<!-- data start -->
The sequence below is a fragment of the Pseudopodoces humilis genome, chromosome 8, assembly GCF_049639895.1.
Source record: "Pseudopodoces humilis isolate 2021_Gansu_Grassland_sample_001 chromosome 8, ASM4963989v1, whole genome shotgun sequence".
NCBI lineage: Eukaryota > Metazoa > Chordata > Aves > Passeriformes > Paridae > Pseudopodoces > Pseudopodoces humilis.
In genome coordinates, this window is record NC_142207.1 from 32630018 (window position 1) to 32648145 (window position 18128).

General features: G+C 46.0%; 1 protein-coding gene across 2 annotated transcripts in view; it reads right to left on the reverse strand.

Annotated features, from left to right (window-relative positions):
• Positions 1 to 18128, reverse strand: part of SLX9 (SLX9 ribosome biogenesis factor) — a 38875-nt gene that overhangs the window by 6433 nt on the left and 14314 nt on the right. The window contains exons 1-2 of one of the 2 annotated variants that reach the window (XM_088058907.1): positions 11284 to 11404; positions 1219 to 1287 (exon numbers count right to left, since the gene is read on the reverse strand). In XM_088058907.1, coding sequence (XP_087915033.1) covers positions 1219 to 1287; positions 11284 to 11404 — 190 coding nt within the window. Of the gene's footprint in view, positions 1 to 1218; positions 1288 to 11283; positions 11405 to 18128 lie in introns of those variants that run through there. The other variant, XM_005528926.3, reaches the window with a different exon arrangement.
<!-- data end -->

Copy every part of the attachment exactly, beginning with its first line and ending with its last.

The sequence below is a fragment of the Pseudopodoces humilis genome, chromosome 8, assembly GCF_049639895.1.
Source record: "Pseudopodoces humilis isolate 2021_Gansu_Grassland_sample_001 chromosome 8, ASM4963989v1, whole genome shotgun sequence".
NCBI lineage: Eukaryota > Metazoa > Chordata > Aves > Passeriformes > Paridae > Pseudopodoces > Pseudopodoces humilis.
In genome coordinates, this window is record NC_142207.1 from 32630018 (window position 1) to 32648145 (window position 18128).

General features: G+C 46.0%; 1 protein-coding gene across 2 annotated transcripts in view; it reads right to left on the reverse strand.

Annotated features, from left to right (window-relative positions):
• Positions 1 to 18128, reverse strand: part of SLX9 (SLX9 ribosome biogenesis factor) — a 38875-nt gene that overhangs the window by 6433 nt on the left and 14314 nt on the right. The window contains exons 1-2 of one of the 2 annotated variants that reach the window (XM_088058907.1): positions 11284 to 11404; positions 1219 to 1287 (exon numbers count right to left, since the gene is read on the reverse strand). In XM_088058907.1, coding sequence (XP_087915033.1) covers positions 1219 to 1287; positions 11284 to 11404 — 190 coding nt within the window. Of the gene's footprint in view, positions 1 to 1218; positions 1288 to 11283; positions 11405 to 18128 lie in introns of those variants that run through there. The other variant, XM_005528926.3, reaches the window with a different exon arrangement.